While the federal government’s regulations regarding minimum wage, overtime and other issues surrounding the employment relationship are generally well known, most states have their own regulations that may overlap with or raise the bar when compared with federal law. It is important for any business to fully understand the state payday obligations imposed by both the state and federal governments. This can be particularly challenging for businesses that operate in more than one state.
State Payday Regulations
In some states, employees must be paid weekly, while others allow for bi-weekly, semi-monthly, or even monthly payment of wages. In many states, however, the analysis is more complicated than simply looking up the mandated interval. For example, some states mandate bi-weekly or semi-monthly payment for most employees, but allow executives, professionals and other high-level employees to be paid monthly. In other states, the standard requirement may be varied with leave of the appropriate governing body, or employees in a particular industry may be subject to different requirements. Further, in some states the requirements for payment of overtime wages differ from those with regard to regular wages.
Knowing your obligations and options for variances is the first step toward protecting your organization from payday claims. Our experienced labor lawyers can ensure that you understand your responsibilities under applicable state law and know how to fulfill them.
State Payday Hearings
If an employee alleges that you have violated the state’s payday requirements, you may be called to answer for that violation. The exact procedure for employee reporting, employer response and investigation of claims will differ somewhat from state to state. If you have been accused of a violation, it is critical that you are familiar with the specifics of that state’s procedures, your rights in the proceedings and how best to submit evidence and documentation to the appropriate governing body. That may best be achieved by working with an attorney who has the knowledge and experience to guide you through the process step by step and advise you on how best to protect your organization.
The State Payday Process
As mentioned above, the process varies from state to state. This high level overview of one state’s process will give you a general idea of what to expect.
- An employee files a complaint and submits documentation to the appropriate governmental entity
- A settlement conference is scheduled to attempt to resolve the claim without a hearing
- If no settlement is reached, a hearing is scheduled
- The employee and employer will testify and present evidence at the hearing
- The hearing officer renders a decision
- You may appeal the decision
Depending on the state and the type of evidence, you may be required to comply with very specific procedures, from providing prior notice of witnesses to submitting multiple copies of documents. When you have an attorney from our firm at your side, you can rest assured that a knowledgeable professional is taking charge of fulfilling those procedural requirements and giving your company the best opportunity for a favorable ruling or settlement.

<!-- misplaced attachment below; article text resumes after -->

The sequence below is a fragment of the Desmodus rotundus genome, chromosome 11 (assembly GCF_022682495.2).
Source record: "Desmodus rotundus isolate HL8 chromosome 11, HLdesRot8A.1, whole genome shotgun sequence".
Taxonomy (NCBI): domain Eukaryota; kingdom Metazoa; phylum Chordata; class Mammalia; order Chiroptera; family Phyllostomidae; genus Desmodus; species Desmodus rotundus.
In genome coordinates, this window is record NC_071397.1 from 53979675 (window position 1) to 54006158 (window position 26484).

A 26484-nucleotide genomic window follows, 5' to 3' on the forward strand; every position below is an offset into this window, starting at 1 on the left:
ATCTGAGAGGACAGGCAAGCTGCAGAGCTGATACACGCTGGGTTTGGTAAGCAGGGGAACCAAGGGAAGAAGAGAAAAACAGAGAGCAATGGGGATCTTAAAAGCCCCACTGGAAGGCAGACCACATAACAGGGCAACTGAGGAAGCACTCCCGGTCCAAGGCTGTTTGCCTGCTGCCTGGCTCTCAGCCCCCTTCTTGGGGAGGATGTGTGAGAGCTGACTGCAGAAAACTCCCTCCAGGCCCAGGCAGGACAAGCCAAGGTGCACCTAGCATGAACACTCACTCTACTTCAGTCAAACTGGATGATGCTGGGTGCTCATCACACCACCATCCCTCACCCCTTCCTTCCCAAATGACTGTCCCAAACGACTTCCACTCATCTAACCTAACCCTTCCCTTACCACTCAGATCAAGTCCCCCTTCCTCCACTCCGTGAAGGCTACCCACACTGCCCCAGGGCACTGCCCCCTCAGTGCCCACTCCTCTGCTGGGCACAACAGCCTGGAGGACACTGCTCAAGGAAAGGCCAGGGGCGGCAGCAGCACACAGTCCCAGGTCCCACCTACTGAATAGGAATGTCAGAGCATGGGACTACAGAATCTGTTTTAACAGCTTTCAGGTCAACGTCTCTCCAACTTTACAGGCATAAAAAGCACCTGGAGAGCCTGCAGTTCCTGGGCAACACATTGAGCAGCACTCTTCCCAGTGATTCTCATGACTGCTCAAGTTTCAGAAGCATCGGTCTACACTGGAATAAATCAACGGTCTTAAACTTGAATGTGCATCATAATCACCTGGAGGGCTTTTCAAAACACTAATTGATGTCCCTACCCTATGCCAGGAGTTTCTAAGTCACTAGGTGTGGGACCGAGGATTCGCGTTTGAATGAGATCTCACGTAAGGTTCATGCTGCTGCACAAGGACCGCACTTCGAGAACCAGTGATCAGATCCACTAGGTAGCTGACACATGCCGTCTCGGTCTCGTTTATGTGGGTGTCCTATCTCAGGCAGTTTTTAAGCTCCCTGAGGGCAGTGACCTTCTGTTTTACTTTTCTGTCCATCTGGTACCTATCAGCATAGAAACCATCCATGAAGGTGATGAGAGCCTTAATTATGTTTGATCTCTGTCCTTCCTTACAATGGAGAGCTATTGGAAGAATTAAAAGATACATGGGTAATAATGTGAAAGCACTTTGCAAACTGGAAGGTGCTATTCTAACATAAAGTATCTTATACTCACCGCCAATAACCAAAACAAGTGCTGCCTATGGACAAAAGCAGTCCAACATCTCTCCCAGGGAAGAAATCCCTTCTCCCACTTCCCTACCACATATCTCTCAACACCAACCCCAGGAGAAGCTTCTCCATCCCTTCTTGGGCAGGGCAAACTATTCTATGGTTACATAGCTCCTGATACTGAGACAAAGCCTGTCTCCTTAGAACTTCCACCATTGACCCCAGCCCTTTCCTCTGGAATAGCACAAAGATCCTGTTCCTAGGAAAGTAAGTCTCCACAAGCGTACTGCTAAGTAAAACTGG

Unemployment Insurance Hearings
When an employee leaves your service, he or she may be entitled to unemployment compensation. However, not every departing employee is eligible to receive unemployment.
Like the payday requirements discussed above, the specifics regarding unemployment insurance and compensation of separated employees differ somewhat from state to state. Generally, however, some of the reasons a separated employee might not be eligible to receive unemployment benefits might include:
- Not having enough work history to qualify
- Legitimate classification as an independent contractor
- Termination for cause
Generally, when a former employee applies for unemployment benefits, you will be offered the opportunity to respond to the request. In most states, both the employee and the employer have the opportunity to appeal adverse decisions.
Some of the issues surrounding eligibility or lack of eligibility for unemployment benefits is quite technical and may not be intuitive. An experienced unemployment insurance attorney like the labor lawyers in our firm can ensure that you are aware of all of the potential weaknesses in your former employee’s claim and know how to best present your evidence.
Talk to a State Employment Law Attorney
When you are setting up operations or hiring employees in any state, it is essential that you are aware of the relevant state regulations in addition to federal employment laws. Working with an experience labor and employment lawyer from the outset will help you to avoid pitfalls and save time and money by following all regulations and maintaining the right documentation from the beginning.
However, it is never too late to start protecting your interests. If you are already conducting business but did not fully investigate these issues when you got started, or if you are facing a claim by an employee or past employee, take action today to protect your rights.